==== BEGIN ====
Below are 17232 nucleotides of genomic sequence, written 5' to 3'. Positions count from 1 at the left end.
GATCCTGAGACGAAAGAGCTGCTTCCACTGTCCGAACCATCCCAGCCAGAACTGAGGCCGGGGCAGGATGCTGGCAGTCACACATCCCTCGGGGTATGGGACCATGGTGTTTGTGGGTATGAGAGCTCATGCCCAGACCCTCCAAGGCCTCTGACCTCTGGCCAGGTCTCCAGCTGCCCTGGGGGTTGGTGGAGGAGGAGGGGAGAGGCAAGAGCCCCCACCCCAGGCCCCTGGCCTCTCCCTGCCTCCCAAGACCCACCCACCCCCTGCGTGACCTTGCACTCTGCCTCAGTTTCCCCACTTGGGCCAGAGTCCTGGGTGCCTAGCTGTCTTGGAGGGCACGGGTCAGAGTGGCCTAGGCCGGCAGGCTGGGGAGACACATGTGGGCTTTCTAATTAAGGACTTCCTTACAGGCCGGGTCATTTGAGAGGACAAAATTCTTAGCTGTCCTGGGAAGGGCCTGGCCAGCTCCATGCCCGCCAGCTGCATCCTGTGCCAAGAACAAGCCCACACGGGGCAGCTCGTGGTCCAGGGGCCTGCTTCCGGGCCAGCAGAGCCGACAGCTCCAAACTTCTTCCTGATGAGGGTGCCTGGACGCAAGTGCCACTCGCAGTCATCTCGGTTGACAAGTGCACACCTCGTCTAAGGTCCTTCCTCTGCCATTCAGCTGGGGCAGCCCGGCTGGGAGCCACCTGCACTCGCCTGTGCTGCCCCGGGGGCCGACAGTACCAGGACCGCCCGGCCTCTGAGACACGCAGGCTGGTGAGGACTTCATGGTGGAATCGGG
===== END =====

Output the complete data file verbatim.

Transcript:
Below are 17232 nucleotides of genomic sequence, written 5' to 3'. Positions count from 1 at the left end.
GATCCTGAGACGAAAGAGCTGCTTCCACTGTCCGAACCATCCCAGCCAGAACTGAGGCCGGGGCAGGATGCTGGCAGTCACACATCCCTCGGGGTATGGGACCATGGTGTTTGTGGGTATGAGAGCTCATGCCCAGACCCTCCAAGGCCTCTGACCTCTGGCCAGGTCTCCAGCTGCCCTGGGGGTTGGTGGAGGAGGAGGGGAGAGGCAAGAGCCCCCACCCCAGGCCCCTGGCCTCTCCCTGCCTCCCAAGACCCACCCACCCCCTGCGTGACCTTGCACTCTGCCTCAGTTTCCCCACTTGGGCCAGAGTCCTGGGTGCCTAGCTGTCTTGGAGGGCACGGGTCAGAGTGGCCTAGGCCGGCAGGCTGGGGAGACACATGTGGGCTTTCTAATTAAGGACTTCCTTACAGGCCGGGTCATTTGAGAGGACAAAATTCTTAGCTGTCCTGGGAAGGGCCTGGCCAGCTCCATGCCCGCCAGCTGCATCCTGTGCCAAGAACAAGCCCACACGGGGCAGCTCGTGGTCCAGGGGCCTGCTTCCGGGCCAGCAGAGCCGACAGCTCCAAACTTCTTCCTGATGAGGGTGCCTGGACGCAAGTGCCACTCGCAGTCATCTCGGTTGACAAGTGCACACCTCGTCTAAGGTCCTTCCTCTGCCATTCAGCTGGGGCAGCCCGGCTGGGAGCCACCTGCACTCGCCTGTGCTGCCCCGGGGGCCGACAGTACCAGGACCGCCCGGCCTCTGAGACACGCAGGCTGGTGAGGACTTCATGGTGGAATCGGG